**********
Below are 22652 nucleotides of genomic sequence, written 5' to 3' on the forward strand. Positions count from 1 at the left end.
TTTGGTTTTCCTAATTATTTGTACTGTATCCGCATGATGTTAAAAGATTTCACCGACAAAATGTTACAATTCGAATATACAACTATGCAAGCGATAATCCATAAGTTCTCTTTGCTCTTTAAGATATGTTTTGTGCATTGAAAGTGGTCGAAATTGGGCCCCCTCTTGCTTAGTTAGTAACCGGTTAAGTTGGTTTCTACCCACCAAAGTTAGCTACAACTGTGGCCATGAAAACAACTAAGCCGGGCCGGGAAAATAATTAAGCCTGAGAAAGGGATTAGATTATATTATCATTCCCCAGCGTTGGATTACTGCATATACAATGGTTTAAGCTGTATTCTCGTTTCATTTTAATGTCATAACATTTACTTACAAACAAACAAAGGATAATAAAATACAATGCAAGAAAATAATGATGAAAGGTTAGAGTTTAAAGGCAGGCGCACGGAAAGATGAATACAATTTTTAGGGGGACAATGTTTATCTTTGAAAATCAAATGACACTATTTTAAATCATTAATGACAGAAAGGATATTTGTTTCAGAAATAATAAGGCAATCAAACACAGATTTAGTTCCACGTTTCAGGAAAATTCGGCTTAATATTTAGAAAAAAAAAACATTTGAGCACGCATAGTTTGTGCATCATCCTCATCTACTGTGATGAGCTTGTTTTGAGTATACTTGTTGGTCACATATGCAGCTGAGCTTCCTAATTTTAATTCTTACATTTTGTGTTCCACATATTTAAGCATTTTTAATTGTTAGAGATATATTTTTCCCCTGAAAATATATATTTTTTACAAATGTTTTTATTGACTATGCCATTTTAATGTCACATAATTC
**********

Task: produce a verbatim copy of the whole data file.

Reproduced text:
Below are 22652 nucleotides of genomic sequence, written 5' to 3' on the forward strand. Positions count from 1 at the left end.
TTTGGTTTTCCTAATTATTTGTACTGTATCCGCATGATGTTAAAAGATTTCACCGACAAAATGTTACAATTCGAATATACAACTATGCAAGCGATAATCCATAAGTTCTCTTTGCTCTTTAAGATATGTTTTGTGCATTGAAAGTGGTCGAAATTGGGCCCCCTCTTGCTTAGTTAGTAACCGGTTAAGTTGGTTTCTACCCACCAAAGTTAGCTACAACTGTGGCCATGAAAACAACTAAGCCGGGCCGGGAAAATAATTAAGCCTGAGAAAGGGATTAGATTATATTATCATTCCCCAGCGTTGGATTACTGCATATACAATGGTTTAAGCTGTATTCTCGTTTCATTTTAATGTCATAACATTTACTTACAAACAAACAAAGGATAATAAAATACAATGCAAGAAAATAATGATGAAAGGTTAGAGTTTAAAGGCAGGCGCACGGAAAGATGAATACAATTTTTAGGGGGACAATGTTTATCTTTGAAAATCAAATGACACTATTTTAAATCATTAATGACAGAAAGGATATTTGTTTCAGAAATAATAAGGCAATCAAACACAGATTTAGTTCCACGTTTCAGGAAAATTCGGCTTAATATTTAGAAAAAAAAAACATTTGAGCACGCATAGTTTGTGCATCATCCTCATCTACTGTGATGAGCTTGTTTTGAGTATACTTGTTGGTCACATATGCAGCTGAGCTTCCTAATTTTAATTCTTACATTTTGTGTTCCACATATTTAAGCATTTTTAATTGTTAGAGATATATTTTTCCCCTGAAAATATATATTTTTTACAAATGTTTTTATTGACTATGCCATTTTAATGTCACATAATTC